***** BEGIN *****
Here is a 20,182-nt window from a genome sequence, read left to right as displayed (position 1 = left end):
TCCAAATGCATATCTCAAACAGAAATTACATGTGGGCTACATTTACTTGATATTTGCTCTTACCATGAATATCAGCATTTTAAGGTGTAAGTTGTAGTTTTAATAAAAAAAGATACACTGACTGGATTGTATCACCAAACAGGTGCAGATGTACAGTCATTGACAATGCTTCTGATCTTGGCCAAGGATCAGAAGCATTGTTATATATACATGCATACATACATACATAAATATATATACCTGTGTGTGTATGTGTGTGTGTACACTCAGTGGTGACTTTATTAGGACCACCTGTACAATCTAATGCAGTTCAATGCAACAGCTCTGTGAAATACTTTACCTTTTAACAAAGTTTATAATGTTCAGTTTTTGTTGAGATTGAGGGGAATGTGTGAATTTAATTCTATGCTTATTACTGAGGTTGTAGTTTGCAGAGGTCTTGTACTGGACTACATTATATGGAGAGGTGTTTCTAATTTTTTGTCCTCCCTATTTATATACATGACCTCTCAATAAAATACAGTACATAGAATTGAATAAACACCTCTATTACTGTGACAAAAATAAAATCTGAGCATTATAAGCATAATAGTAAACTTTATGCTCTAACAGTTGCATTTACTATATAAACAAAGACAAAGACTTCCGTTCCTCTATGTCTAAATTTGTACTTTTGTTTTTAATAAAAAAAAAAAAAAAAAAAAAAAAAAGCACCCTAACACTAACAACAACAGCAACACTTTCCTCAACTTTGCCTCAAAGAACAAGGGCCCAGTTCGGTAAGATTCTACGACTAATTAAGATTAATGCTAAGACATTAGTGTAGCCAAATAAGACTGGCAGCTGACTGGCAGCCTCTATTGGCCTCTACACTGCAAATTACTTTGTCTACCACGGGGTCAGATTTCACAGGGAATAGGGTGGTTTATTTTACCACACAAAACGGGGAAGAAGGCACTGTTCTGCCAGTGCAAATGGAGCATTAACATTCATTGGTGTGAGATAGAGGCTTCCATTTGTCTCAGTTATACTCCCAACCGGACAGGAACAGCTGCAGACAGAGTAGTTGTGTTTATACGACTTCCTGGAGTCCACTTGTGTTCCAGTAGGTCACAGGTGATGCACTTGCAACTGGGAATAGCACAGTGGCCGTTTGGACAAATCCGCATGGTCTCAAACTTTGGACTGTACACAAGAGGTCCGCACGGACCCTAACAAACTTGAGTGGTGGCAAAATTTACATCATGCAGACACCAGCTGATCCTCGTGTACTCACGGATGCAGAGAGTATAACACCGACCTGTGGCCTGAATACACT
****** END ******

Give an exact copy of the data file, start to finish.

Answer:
Here is a 20,182-nt window from a genome sequence, read left to right as displayed (position 1 = left end):
TCCAAATGCATATCTCAAACAGAAATTACATGTGGGCTACATTTACTTGATATTTGCTCTTACCATGAATATCAGCATTTTAAGGTGTAAGTTGTAGTTTTAATAAAAAAAGATACACTGACTGGATTGTATCACCAAACAGGTGCAGATGTACAGTCATTGACAATGCTTCTGATCTTGGCCAAGGATCAGAAGCATTGTTATATATACATGCATACATACATACATAAATATATATACCTGTGTGTGTATGTGTGTGTGTACACTCAGTGGTGACTTTATTAGGACCACCTGTACAATCTAATGCAGTTCAATGCAACAGCTCTGTGAAATACTTTACCTTTTAACAAAGTTTATAATGTTCAGTTTTTGTTGAGATTGAGGGGAATGTGTGAATTTAATTCTATGCTTATTACTGAGGTTGTAGTTTGCAGAGGTCTTGTACTGGACTACATTATATGGAGAGGTGTTTCTAATTTTTTGTCCTCCCTATTTATATACATGACCTCTCAATAAAATACAGTACATAGAATTGAATAAACACCTCTATTACTGTGACAAAAATAAAATCTGAGCATTATAAGCATAATAGTAAACTTTATGCTCTAACAGTTGCATTTACTATATAAACAAAGACAAAGACTTCCGTTCCTCTATGTCTAAATTTGTACTTTTGTTTTTAATAAAAAAAAAAAAAAAAAAAAAAAAAAGCACCCTAACACTAACAACAACAGCAACACTTTCCTCAACTTTGCCTCAAAGAACAAGGGCCCAGTTCGGTAAGATTCTACGACTAATTAAGATTAATGCTAAGACATTAGTGTAGCCAAATAAGACTGGCAGCTGACTGGCAGCCTCTATTGGCCTCTACACTGCAAATTACTTTGTCTACCACGGGGTCAGATTTCACAGGGAATAGGGTGGTTTATTTTACCACACAAAACGGGGAAGAAGGCACTGTTCTGCCAGTGCAAATGGAGCATTAACATTCATTGGTGTGAGATAGAGGCTTCCATTTGTCTCAGTTATACTCCCAACCGGACAGGAACAGCTGCAGACAGAGTAGTTGTGTTTATACGACTTCCTGGAGTCCACTTGTGTTCCAGTAGGTCACAGGTGATGCACTTGCAACTGGGAATAGCACAGTGGCCGTTTGGACAAATCCGCATGGTCTCAAACTTTGGACTGTACACAAGAGGTCCGCACGGACCCTAACAAACTTGAGTGGTGGCAAAATTTACATCATGCAGACACCAGCTGATCCTCGTGTACTCACGGATGCAGAGAGTATAACACCGACCTGTGGCCTGAATACACT